Our analysis of these two provisions causes us to conclude that the trial court is incorrect in restricting the services for which additional compensation is prohibited only to those services set forth in paragraph 8.1. Rather than prohibiting compensation to a general partner only for the specific categories and kinds of services explicitly set forth in paragraph 8.1, paragraph 8.2 prohibits compensation to the general partners for performing any services arising out of their partnership obligations. To read the provisions in such fashion is to fail to give each part of the agreement the consideration required.
The trial court's decision turns on the fact that certain services are set out, some concerning requirements flowing directly from acquisition of the building and preparations necessary for leasing medical offices. Yet there is no temporal limitation on the activities specified. Preparing suites for occupancy and negotiating tenancy terms would be necessary so long as the partnership owns and rents offices in the building. Thus, these services must be performed so long as required by the general partners, or any of them, to the extent necessary, without additional compensation. To find that other services such as general maintenance, repairs, decoration of common areas, and dealing with tenants' complaints and requests are without the ambit of paragraph 8.2 is to disregard the provision that "[t]he General Partners shall devote the required portion of their time to conduct the business of the partnership in an efficient and proper manner."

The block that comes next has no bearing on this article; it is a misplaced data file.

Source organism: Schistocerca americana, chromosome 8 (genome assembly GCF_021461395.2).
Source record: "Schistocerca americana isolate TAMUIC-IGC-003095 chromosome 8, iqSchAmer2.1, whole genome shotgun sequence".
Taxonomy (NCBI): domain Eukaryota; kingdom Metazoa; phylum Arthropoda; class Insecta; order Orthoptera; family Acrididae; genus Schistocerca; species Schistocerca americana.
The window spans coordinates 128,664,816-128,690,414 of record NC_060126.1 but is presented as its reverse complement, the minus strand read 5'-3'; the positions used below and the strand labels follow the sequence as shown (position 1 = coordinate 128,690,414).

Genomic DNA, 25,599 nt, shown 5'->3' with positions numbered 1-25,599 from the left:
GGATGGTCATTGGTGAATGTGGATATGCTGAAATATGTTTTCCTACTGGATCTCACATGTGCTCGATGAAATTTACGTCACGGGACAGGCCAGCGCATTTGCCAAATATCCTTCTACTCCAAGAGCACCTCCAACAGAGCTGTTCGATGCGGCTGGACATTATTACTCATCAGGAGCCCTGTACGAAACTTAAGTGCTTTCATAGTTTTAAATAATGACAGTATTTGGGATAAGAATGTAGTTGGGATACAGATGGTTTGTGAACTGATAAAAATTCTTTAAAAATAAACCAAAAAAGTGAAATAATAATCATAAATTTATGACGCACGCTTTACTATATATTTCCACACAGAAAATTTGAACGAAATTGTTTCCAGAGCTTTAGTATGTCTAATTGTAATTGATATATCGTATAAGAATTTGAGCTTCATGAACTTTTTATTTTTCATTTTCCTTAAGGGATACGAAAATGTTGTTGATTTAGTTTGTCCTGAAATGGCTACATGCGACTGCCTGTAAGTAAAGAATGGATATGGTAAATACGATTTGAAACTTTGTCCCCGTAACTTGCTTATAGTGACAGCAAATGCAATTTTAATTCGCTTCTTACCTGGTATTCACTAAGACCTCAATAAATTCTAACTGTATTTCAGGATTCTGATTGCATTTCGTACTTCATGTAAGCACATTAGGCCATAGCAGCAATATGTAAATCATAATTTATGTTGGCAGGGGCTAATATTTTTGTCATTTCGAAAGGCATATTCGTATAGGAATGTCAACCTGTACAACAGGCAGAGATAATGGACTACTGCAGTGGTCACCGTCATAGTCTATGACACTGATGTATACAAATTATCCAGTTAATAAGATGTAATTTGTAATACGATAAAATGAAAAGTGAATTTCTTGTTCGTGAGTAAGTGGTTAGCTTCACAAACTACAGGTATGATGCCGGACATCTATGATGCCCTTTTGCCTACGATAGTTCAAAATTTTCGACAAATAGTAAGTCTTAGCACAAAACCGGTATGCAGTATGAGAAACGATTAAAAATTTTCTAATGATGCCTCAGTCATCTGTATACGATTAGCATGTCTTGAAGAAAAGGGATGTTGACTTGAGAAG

While this portion of paragraph 8.1 must be read in conjunction with the next sentence which states that neither of the general partners shall be required to devote his full time to the partnership business, the only reasonable construction of these provisions is that general partners may not be compensated for any services performed in managing the building, for that is the business of the partnership. The partners in their agreement recognize that more time and effort may be needed for managing the business of the partnership -- the building -- than either general partner may be called upon to give, by reason of the provision permitting them to retain the services of a management company, the cost of which is to be borne by the partnership. [213 Cal. App. 3d 259]